The independent news organization of Duke University to facilitate access to scientific research

University faculty publish research on topics such as color blindness in monkeys and asexual fungus-gardening ants—work that is sometimes overlooked by the general public.

In response to what they see as a lack of coverage of research-related news, Duke and 34 other universities have launched a Web site to pool and publicize their latest discoveries. publishes articles on faculty research written for the general public in four categories: earth and environment, health and medicine, science and design and society and culture. The site’s front page currently features stories on topics such as alcoholism, cow breeding and influenza.

“We have created a place where readers could get access to the latest science and research news information from universities directly, and to have research from up to 40 universities in a single place will be very attractive,” said Futurity co-founder Michael Schoenfeld, vice president for public affairs and government relations at Duke.

Schoenfeld and fellow Futurity co-founder, Bill Murphy, vice president for communications at the University of Rochester, spoke with representatives of 14 universities at a meeting last winter at Johns Hopkins University’s Washington D.C. center to discuss a solution to the shrinking news coverage of scientific research, Murphy said.

“The number of science sections in major metropolitan newspapers have shrunk drastically,” Murphy said. “All the major networks have now closed their science departments. When they report on science news, they do it with general assignment reporters, not specialty science reporters.”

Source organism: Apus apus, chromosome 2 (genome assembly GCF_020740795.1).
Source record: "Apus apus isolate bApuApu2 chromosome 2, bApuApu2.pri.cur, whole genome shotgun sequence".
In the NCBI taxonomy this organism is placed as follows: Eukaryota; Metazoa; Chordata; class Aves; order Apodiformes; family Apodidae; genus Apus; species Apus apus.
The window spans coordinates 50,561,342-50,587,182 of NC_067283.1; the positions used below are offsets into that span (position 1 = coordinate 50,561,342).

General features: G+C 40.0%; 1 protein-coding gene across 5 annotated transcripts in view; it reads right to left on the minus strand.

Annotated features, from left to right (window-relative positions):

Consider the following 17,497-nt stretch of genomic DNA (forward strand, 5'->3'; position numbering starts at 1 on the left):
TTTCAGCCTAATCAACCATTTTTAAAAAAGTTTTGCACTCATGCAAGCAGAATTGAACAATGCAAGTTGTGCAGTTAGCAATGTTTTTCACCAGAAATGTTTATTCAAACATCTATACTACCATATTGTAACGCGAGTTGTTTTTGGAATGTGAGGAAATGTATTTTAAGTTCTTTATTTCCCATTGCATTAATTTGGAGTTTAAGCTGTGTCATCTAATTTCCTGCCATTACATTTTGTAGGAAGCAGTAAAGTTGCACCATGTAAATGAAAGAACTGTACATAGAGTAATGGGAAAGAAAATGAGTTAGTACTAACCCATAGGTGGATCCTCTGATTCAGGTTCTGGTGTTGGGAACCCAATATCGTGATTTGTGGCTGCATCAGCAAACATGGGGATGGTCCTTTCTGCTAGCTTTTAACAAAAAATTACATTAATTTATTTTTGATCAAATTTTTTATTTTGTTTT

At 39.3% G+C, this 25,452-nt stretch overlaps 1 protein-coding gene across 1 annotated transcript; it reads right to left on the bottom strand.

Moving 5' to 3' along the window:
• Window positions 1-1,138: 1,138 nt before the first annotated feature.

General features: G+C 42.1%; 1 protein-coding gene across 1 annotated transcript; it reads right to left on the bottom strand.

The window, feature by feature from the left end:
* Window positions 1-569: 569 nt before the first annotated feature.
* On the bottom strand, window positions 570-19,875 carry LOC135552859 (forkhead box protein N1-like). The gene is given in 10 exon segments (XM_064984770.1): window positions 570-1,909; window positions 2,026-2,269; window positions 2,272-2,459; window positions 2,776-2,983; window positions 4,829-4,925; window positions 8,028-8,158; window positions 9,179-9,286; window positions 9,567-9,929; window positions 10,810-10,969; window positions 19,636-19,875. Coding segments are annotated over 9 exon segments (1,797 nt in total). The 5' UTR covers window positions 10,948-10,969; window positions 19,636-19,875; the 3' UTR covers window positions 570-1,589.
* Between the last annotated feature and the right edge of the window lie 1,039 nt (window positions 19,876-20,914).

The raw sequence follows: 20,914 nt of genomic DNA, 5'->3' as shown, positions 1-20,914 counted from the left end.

Murphy said participants at the meeting felt a need to find a collaborative way to publicize their universities’ research.

“One of the things we came up with as a solution was a Web site, but a number of people around the table were skeptical that we could do it ourselves with credibility and that we could actually staff such a thing,” Murphy said. “It seemed like there was a niche, if we added a selectivity process and we didn’t just print everything that everyone turned out.”

Schoenfeld wrote in an e-mail that the Web site was funded by a $2,000 contribution from each member university and will not take advertisements.

“There are a lot of dot-coms who have approached us and want to feature our content on their Web sites. They would sell advertising,” said Lisa Lapin, assistant vice president for university communications at Stanford University and a Futurity co-founder. “[But] our content is really valuable and we didn’t want to just give it to a for-profit business.... We thought it would be better to do it ourselves.”

The group of university representatives worked on prototypes and quietly launched a beta site in May, Murphy said.

“We said, ‘We’ll run this through the summer, learn by doing, not push too hard to publicize it, and wait until the faculties will be back in the Fall when there’s a much greater flow of research,’” Murphy said, “[We wanted to] wait until readers are back from summer vacation.”

University membership has increased from 20 last winter to 35 in September, he added. The main requirement to join is that schools must be members of the Association of American Universities, a nonprofit organization of public and private research universities.

Murphy said each individual university already has a news office that publicizes faculty research. But the top stories from each university are selected and posted by a full-time Futurity editor based at the University of Rochester.

To increase its viewership, Futurity has a presence on Twitter, Facebook and YouTube. University representatives are also in talks with Yahoo! and Google for partnerships to publish Futurity news directly on search engines, Schoenfeld said.

“We’re going to be feeding our news to Yahoo so a lot of people who might not ordinarily see news from University of Rochester or University of Colorado or any number of our institutions will actually see it on Yahoo,” Lapin said.

Schoenfeld said Futurity plans to produce its own content in the future.

“For example, there are a number of universities that are doing research on influenza,” he said. “So say, in addition to having primary data on Futurity, we’re going to look at doing a special report on influenza research that would combine and synthesize all the research done.”


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